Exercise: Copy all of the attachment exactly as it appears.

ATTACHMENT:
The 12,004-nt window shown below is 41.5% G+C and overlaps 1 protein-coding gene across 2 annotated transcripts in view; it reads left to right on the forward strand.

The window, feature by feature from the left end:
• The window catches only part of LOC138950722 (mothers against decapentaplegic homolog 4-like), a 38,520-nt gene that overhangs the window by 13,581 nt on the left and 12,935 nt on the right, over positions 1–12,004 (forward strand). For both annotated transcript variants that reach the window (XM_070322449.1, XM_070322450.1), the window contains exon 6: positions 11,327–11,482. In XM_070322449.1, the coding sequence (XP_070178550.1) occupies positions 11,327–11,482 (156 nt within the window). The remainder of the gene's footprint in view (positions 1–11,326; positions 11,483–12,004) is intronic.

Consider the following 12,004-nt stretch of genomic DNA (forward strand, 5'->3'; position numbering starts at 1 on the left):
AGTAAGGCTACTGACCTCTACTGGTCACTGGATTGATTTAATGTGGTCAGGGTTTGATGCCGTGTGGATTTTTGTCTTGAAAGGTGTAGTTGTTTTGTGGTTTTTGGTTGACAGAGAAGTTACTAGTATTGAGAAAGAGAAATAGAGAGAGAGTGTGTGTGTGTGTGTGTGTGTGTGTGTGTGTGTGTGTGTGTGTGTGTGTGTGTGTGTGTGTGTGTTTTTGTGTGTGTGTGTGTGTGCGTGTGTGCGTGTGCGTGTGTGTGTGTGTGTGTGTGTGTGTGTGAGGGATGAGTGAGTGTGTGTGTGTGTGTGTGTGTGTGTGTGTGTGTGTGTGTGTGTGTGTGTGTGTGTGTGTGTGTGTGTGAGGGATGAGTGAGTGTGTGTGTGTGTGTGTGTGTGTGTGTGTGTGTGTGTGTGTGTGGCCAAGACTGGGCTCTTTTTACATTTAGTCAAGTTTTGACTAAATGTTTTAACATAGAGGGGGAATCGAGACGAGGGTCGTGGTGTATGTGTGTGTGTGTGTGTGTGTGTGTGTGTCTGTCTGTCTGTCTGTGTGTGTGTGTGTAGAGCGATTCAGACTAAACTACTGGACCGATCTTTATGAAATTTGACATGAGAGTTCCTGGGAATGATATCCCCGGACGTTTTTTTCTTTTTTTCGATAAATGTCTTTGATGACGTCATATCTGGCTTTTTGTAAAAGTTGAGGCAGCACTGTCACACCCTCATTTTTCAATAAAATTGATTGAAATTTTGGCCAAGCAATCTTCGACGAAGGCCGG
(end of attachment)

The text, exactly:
The 12,004-nt window shown below is 41.5% G+C and overlaps 1 protein-coding gene across 2 annotated transcripts in view; it reads left to right on the forward strand.

The window, feature by feature from the left end:
• The window catches only part of LOC138950722 (mothers against decapentaplegic homolog 4-like), a 38,520-nt gene that overhangs the window by 13,581 nt on the left and 12,935 nt on the right, over positions 1–12,004 (forward strand). For both annotated transcript variants that reach the window (XM_070322449.1, XM_070322450.1), the window contains exon 6: positions 11,327–11,482. In XM_070322449.1, the coding sequence (XP_070178550.1) occupies positions 11,327–11,482 (156 nt within the window). The remainder of the gene's footprint in view (positions 1–11,326; positions 11,483–12,004) is intronic.

Consider the following 12,004-nt stretch of genomic DNA (forward strand, 5'->3'; position numbering starts at 1 on the left):
AGTAAGGCTACTGACCTCTACTGGTCACTGGATTGATTTAATGTGGTCAGGGTTTGATGCCGTGTGGATTTTTGTCTTGAAAGGTGTAGTTGTTTTGTGGTTTTTGGTTGACAGAGAAGTTACTAGTATTGAGAAAGAGAAATAGAGAGAGAGTGTGTGTGTGTGTGTGTGTGTGTGTGTGTGTGTGTGTGTGTGTGTGTGTGTGTGTGTGTGTGTGTTTTTGTGTGTGTGTGTGTGTGCGTGTGTGCGTGTGCGTGTGTGTGTGTGTGTGTGTGTGTGTGTGAGGGATGAGTGAGTGTGTGTGTGTGTGTGTGTGTGTGTGTGTGTGTGTGTGTGTGTGTGTGTGTGTGTGTGTGTGTGTGTGAGGGATGAGTGAGTGTGTGTGTGTGTGTGTGTGTGTGTGTGTGTGTGTGTGTGTGTGGCCAAGACTGGGCTCTTTTTACATTTAGTCAAGTTTTGACTAAATGTTTTAACATAGAGGGGGAATCGAGACGAGGGTCGTGGTGTATGTGTGTGTGTGTGTGTGTGTGTGTGTGTCTGTCTGTCTGTCTGTGTGTGTGTGTGTAGAGCGATTCAGACTAAACTACTGGACCGATCTTTATGAAATTTGACATGAGAGTTCCTGGGAATGATATCCCCGGACGTTTTTTTCTTTTTTTCGATAAATGTCTTTGATGACGTCATATCTGGCTTTTTGTAAAAGTTGAGGCAGCACTGTCACACCCTCATTTTTCAATAAAATTGATTGAAATTTTGGCCAAGCAATCTTCGACGAAGGCCGG